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The art of building design and construction is one that has always been dictated by the technologies available at the time. Improvements to the materials, tools, vehicles and IT available have all had a significant impact in pushing the boundaries of what it is possible to build.

Today, increased use of smartphones and the introduction of formalized mobile strategies are delivering a host of benefits at every stage of a building project’s lifecycle. Better communications channels, as well as instant access to data, maps and cameras all have several uses when it comes to architecture and construction.

Experimenting with augmented reality

Augmented Reality (AR) is one such technology facilitated by mobile that is now delivering benefits for architects, construction workers, and even the maintenance teams responsible for looking after buildings following completion. Once maligned as a consumer proposition with limited commercial applications, AR is providing the building design and construction industries with tools that increase agility and mobility, while simultaneously reducing inefficiencies.

At the design stage, architects are using AR to generate 3D models from 2D plans that can also demonstrate the effect that wind and other factors will have on completed buildings. In addition, some AR platforms can isolate specific elements of an overall design, allowing for closer inspection and even full scale presentation.

Using AR in this way makes sense as it removes much of the time and resource involved with producing physical models and prototypes. It also helps to more naturally represent the intended appearance of a design – end users can now take a tour of a building before a brick has been laid, as AR overlays a virtual representation at the proposed site.

How to implement

Many projects are using Quick Response (QR) codes, a type of barcode, as the reference point from which AR content is generated. They have been invaluable, for instance, during the construction of the enormous, one million square feet Oakland Medical Centre Replacement Project in California.

At any stage during construction, on-site personnel can scan a QR code using a smartphone or tablet, instantly generating the latest 3D BIM (building information modelling) model or laser scan of the space they are working on. This is especially useful for complex, long-running building projects like hospitals where plans can change multiple times during construction. Delivering this information to all relevant parties via QR code ensures everyone is on the same page and minimises disruption to schedules.

In the UK, the Crossrail project is experimenting with AR. However, its approach does not rely on QR codes or cameras, using geolocation technology instead. Observing sites through a tablet allows personnel to view 3D models, including all of the pipes and wiring that are usually obscured by wall panels. What’s more, they allow for future planning, enabling things like passenger flow to be modeled so that owners know what to expect once the project is complete.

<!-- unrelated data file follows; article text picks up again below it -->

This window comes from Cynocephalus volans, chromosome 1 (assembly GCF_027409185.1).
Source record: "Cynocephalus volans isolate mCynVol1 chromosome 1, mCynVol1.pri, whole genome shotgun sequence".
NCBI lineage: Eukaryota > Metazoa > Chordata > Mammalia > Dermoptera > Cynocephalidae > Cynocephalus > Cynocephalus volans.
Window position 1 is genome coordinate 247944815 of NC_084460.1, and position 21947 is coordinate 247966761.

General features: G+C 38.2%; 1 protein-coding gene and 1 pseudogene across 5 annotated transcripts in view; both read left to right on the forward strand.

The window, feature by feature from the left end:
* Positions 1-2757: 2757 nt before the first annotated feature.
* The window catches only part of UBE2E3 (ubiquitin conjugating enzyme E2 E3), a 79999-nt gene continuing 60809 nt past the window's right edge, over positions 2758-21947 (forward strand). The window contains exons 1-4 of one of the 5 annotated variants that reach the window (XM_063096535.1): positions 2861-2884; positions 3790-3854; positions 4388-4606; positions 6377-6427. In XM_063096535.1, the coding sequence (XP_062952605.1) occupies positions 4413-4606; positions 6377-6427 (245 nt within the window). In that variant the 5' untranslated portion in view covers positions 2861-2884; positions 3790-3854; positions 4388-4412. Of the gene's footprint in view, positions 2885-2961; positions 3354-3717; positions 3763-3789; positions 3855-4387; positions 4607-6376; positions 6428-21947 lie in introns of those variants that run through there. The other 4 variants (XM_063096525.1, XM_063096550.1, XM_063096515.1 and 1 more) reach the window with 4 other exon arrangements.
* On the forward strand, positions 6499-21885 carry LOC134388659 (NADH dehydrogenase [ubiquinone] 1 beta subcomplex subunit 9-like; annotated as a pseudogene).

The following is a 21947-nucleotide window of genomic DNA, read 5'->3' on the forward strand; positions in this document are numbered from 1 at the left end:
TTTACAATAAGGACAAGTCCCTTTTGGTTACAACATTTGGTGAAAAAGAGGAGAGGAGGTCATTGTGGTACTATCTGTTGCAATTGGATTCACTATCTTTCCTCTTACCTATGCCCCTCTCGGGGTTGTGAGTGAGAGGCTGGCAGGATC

Beyond the build

This is not the only way AR promises to help once building has finished, with ongoing ops and maintenance particularly well placed to benefit. By incorporating QR codes and other reference points into building systems, AR can be used to provide instant access to equipment manuals and warranties, maintenance schedules, work histories, and architectural design plans – all useful resources for ongoing building maintenance.

Ultimately, AR stands to add an extra layer of intelligence to the entire process of designing, erecting and maintaining buildings. Today, we are only really starting to see the possibilities of what it can bring to the industry. As such, it is important for organisations to start thinking about how this type of technology might fit into their existing infrastructure.

With consumer propositions like Google Glass already in the marketplace, we can expect to see a range of site-ready solutions enter the industry in the near future. Businesses need to make sure they have the systems in place to properly integrate these technologies, as well as monitor their usage. Only then will they be able to ensure they are being used effectively and are delivering optimum ROI.

A version of this post was first published in issue 111 of AT magazine, the publication of the Chartered Institute of Architectural Technologists, in September 2014.

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